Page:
The technical debt catalog can be implemented without any special tools—a table in a text document or spreadsheet makes a satisfactory catalog and can be maintained with little overhead. To populate the catalog initially, gather input from all areas of IT—not just development areas—about where they see friction within the technical infrastructure. Eliminate problems caused by broken processes or human error, leaving those that are truly technical debt. Assign an owner to each item and determine a priority or severity for it. Don’t spend too much time trying to make the initial list complete or over-documenting each case.
The technical debt catalog by itself won’t bring value unless it’s incorporated into the company’s software development and delivery processes. To do this, it’s necessary to assign at least a rough size and complexity to each item in the catalog to determine the best avenue to remedy it.
Items of debt that require a small amount of work and are isolated to a single system can typically be merged into regular maintenance and update delivery cycle for that system. Each system support group should mine the technical debt catalog for items that can be placed into their system enhancement backlog, where they can be prioritized alongside business enhancements and regulatory changes. These debt items are then removed from the catalog as they are addressed.
Items of debt too large to address through regular system enhancement processes should be addressed within projects. Debt items can sometimes be added to current or planned projects if they fit naturally into the project scope and don’t have an excessive impact on timeline or budget. However, if it can’t be broken down into smaller pieces some items of technical debt will require a dedicated project to address. Large items of technical debt like this are often the hardest to retire. Companies are reluctant to allocate precious project resources to what is seen as “clean up” work. But a valid business case can be made by highlighting the real cost of the “interest payments” required by a large piece of technical debt.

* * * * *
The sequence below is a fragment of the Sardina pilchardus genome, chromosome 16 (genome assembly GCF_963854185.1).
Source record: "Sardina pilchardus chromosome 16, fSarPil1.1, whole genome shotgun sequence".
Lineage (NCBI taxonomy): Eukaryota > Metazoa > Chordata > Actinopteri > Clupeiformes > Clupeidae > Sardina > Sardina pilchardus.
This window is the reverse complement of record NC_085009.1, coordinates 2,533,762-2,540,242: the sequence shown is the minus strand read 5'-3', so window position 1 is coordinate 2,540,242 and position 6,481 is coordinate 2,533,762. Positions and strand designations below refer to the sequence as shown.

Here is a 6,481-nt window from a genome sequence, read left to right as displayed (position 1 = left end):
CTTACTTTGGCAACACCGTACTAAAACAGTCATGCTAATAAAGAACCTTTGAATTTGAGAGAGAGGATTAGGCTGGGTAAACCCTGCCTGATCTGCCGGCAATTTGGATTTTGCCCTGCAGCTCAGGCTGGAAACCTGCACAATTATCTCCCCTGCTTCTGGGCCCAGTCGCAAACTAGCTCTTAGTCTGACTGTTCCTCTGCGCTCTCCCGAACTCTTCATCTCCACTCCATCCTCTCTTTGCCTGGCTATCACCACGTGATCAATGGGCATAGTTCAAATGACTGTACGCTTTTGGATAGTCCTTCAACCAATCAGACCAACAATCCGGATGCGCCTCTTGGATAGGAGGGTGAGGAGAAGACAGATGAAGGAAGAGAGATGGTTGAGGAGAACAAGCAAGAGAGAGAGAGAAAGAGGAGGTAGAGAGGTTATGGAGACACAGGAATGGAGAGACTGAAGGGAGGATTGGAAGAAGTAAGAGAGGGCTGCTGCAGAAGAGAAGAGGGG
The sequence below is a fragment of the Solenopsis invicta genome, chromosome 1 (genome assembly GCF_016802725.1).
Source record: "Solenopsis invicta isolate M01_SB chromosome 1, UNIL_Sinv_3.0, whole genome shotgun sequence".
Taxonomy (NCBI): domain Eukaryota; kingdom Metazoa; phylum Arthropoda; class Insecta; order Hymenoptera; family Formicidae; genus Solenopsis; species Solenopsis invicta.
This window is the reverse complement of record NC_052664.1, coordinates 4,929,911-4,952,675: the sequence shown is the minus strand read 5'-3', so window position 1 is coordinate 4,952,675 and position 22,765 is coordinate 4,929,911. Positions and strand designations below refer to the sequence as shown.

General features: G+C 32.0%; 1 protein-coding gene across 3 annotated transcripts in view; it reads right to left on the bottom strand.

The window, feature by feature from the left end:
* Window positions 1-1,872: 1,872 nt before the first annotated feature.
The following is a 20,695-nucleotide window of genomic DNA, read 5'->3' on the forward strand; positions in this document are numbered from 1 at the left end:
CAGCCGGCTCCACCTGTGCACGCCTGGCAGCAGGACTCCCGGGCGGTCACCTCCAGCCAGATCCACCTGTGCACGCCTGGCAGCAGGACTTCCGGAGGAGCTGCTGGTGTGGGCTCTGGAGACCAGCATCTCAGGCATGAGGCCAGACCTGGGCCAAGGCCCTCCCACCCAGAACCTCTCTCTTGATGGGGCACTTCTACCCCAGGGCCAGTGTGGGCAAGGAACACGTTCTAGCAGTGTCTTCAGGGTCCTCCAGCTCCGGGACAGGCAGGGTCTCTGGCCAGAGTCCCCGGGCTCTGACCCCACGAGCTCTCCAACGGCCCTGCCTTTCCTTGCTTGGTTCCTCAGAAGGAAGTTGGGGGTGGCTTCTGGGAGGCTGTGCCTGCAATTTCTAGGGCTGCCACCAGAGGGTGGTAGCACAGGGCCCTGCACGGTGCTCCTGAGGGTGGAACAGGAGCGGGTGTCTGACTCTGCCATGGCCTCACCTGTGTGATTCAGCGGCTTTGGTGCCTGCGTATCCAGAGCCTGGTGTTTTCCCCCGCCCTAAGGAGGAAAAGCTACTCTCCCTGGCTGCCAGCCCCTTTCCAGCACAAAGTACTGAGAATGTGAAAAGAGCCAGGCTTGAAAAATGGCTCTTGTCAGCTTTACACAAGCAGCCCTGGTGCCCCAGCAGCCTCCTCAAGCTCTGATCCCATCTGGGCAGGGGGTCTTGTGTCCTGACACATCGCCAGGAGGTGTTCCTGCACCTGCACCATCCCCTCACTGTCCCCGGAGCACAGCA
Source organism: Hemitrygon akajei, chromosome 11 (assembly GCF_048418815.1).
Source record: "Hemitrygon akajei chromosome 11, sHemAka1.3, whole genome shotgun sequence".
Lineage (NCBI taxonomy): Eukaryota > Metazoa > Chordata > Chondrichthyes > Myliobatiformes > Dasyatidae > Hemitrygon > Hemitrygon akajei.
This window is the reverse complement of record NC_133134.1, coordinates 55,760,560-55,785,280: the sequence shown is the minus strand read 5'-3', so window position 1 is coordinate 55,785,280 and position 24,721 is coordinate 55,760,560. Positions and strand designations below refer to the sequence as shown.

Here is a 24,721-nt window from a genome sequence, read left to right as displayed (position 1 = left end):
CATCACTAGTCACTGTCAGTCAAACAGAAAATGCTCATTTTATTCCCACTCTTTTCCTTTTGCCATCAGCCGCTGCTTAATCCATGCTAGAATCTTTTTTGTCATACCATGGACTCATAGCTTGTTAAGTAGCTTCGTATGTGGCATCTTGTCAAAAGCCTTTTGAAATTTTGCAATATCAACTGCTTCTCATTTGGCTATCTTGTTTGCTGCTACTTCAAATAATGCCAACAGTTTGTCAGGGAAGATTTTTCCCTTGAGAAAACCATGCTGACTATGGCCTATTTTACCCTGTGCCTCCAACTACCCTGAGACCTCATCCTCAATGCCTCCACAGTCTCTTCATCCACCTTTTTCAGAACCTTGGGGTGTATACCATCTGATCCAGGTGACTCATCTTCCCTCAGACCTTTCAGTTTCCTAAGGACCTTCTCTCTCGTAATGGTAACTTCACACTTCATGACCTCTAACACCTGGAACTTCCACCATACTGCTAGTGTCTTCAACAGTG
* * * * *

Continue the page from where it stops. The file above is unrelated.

In addition to tackling existing technical debt, a company must look at how new debt is created. Not all technical debt can or should be avoided. It can be prudent to accept specific amounts of technical debt when time-to-market takes priority over completeness. But this decision should be made with full consideration of the interest the technical debt is likely to accrue. Reckless technical debt is avoidable, however, and can be reduced through developer training and quality control processes such as architectural reviews.
Companies that tackle technical debt can optimize their effort if they follow a few guiding principles:
- Keep the debt catalog simple to understand and maintain. Aside from giving each item a name, description and rough size, it’s typically sufficient to assign a responsible individual or department, along with the date the item was added to the list.
- Technical debt should not be viewed as the problem of one particular group or department – it needs to be a shared responsibility between IT and business areas.
- Assign responsibility for the catalog to a team that participates in the software and project initiation processes. An Enterprise Architecture team is often a good choice.
- Review and update the list no less than twice a year.
- Don’t restrict the technical debt catalog to software items only. Technical debt can accrue in infrastructure as well, for example where failover or backup capabilities are omitted from initial installation.
- Above all, technical debt cannot be delegated to “when we have spare time” priority – there is never spare time!
Like financial debt, technical debt is not a pleasant issue to grapple with and resolve. It is, however, a critically important issue that if ignored can lead to unhappy consequences like inefficient systems, costly and laborious maintenance cycles, and in, the worst case scenarios, the inability to migrate to modern system platforms. That said, it is possible for insurers to minimize technical debt’s negative impacts with a little proactive planning and follow-through.